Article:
We affirm in part; reverse in part; and remand the matter to the trial court for further proceedings consistent with this opinion.

Lower Main is a limited liability company whose members are a subsidiary of defendant Great Lakes Dredge & Dock Company and an entity owned and controlled by the Clayton family. Amboy Aggregates is a joint venture, comprised of defendant Great Lakes Dredge & Dock Company and defendant Ralph Clayton & Sons Materials, an entity also owned and controlled by the Clayton family. Amboy Aggregates owns approximately thirty acres of uplands, Block 162, Lot 6.02, consisting of approximately 5.566 acres; and Block 161, Lot 25, consisting of approximately 24.7 acres. Lower Main owns Block 161, Lot 90. This property consists of approximately 22.8 acres of uplands and approximately 10.4 acres of tidelands. Defendants' properties adjoin or are near the Raritan Bay. Amboy Aggregates leases the Lower Main site pursuant to a written lease agreement dated March 1, 2003.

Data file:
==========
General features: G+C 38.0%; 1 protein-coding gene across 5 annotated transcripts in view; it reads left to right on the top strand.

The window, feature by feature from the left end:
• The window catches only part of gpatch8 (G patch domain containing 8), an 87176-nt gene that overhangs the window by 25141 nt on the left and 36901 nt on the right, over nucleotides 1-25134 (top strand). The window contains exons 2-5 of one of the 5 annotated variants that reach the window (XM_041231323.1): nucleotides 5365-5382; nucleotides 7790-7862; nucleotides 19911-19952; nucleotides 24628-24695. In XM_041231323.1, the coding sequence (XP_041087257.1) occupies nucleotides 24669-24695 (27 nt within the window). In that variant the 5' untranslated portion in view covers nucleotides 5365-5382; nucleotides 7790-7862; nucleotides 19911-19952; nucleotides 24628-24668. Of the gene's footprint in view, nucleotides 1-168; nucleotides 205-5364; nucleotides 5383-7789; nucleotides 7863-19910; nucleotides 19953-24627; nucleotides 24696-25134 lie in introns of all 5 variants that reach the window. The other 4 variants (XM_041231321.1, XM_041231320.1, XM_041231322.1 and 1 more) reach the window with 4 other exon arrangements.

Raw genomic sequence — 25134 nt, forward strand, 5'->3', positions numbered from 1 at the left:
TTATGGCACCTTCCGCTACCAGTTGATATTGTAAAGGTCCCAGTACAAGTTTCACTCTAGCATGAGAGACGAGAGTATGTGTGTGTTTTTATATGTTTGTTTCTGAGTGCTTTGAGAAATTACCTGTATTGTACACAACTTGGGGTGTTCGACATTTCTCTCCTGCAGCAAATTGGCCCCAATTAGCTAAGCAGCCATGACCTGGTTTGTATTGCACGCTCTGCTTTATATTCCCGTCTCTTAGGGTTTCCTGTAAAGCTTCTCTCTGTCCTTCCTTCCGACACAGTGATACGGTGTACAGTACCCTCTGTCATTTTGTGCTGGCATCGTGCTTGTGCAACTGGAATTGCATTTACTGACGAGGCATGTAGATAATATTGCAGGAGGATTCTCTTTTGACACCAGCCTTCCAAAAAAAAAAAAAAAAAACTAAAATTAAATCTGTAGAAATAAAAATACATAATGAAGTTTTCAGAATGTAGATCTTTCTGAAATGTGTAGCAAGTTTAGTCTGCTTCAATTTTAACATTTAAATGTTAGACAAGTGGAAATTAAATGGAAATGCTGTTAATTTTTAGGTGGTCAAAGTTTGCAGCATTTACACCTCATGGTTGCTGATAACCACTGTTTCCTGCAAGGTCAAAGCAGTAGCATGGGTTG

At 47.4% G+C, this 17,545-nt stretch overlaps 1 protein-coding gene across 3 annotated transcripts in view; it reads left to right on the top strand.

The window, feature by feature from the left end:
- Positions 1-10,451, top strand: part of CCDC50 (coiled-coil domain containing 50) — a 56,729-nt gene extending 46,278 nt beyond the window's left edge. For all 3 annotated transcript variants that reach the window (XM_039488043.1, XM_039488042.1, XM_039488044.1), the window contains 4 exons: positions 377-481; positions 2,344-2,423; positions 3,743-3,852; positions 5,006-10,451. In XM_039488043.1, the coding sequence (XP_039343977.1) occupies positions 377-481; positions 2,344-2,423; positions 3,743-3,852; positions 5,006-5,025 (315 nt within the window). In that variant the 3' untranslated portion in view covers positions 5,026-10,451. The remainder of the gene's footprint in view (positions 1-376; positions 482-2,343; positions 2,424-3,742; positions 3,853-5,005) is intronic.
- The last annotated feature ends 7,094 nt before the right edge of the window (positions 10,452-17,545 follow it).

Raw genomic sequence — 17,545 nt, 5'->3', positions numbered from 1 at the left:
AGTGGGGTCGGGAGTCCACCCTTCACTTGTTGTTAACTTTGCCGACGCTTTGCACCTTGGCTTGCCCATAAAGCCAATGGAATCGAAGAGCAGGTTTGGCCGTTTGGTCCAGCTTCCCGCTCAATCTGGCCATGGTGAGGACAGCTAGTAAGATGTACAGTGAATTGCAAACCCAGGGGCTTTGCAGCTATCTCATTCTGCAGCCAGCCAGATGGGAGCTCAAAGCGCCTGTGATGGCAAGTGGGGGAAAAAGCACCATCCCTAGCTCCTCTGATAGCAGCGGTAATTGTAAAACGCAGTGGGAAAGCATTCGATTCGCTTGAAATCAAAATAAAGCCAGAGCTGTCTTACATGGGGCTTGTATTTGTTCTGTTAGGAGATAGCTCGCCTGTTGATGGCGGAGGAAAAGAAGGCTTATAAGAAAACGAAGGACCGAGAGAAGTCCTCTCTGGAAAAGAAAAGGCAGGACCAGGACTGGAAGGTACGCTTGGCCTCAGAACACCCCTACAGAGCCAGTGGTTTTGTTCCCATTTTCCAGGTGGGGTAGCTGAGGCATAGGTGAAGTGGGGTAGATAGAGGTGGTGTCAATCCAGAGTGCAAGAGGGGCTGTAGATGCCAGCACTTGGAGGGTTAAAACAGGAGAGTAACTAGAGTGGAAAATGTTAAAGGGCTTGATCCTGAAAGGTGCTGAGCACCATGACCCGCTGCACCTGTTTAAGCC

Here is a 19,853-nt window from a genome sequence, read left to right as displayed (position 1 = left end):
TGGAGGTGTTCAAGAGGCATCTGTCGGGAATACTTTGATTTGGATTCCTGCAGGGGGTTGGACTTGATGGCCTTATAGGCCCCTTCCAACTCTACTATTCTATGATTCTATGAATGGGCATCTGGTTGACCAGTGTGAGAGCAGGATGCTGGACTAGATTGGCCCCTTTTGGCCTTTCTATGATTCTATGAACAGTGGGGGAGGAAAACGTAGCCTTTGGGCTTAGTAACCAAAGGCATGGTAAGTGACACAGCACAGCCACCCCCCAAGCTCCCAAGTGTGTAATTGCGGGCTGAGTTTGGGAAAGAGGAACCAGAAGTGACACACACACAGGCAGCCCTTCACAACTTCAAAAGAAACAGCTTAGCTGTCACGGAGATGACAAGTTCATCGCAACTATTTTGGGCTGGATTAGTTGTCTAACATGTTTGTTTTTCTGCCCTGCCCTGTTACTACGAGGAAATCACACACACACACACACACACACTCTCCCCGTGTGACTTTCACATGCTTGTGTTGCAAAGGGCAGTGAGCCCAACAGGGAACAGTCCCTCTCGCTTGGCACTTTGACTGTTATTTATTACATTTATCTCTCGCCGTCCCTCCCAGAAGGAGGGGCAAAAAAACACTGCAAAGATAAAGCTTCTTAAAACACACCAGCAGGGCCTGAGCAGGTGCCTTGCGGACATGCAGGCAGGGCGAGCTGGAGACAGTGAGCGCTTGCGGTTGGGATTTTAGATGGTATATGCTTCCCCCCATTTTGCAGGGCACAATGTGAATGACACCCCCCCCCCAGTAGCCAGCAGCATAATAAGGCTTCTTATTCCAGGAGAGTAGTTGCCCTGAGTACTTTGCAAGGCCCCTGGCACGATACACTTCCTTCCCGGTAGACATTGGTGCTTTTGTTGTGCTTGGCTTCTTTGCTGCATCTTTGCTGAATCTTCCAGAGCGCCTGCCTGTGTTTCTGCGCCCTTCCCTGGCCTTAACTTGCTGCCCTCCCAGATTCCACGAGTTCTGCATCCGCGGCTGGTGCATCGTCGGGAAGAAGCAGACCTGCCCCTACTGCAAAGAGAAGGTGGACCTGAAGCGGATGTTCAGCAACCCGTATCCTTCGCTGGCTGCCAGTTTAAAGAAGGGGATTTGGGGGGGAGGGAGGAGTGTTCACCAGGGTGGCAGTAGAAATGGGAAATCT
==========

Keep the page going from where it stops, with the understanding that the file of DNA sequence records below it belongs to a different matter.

Amboy Aggregates operates a sand and gravel mining operation. Sand is dredged from a shipping channel, known as the Ambrose Channel, transported to the properties, segregated by particle size, sometimes mixed with other natural materials, and then transported off-site by barge or by truck for use in construction and related activities. Defendants' properties are in the City's northern waterfront area, which consists of approximately eighty-four acres, including tidelands. All but twenty acres are owned by defendants; the remaining twenty-acre tract is owned by Consolidated Rail Corporation (Conrail). The northern waterfront area is to be developed for an Intermodal Transportation Center that would involve the construction of a new high-level platform at the New Jersey Transit train station; a new ferry terminal; a bus terminal area, along with improved roads, grade crossings, and a commuter parking area. The State and Federal Governments have allocated approximately $15,000,000 to this project. The ferry terminal would provide high-speed ferry access to and from New York City.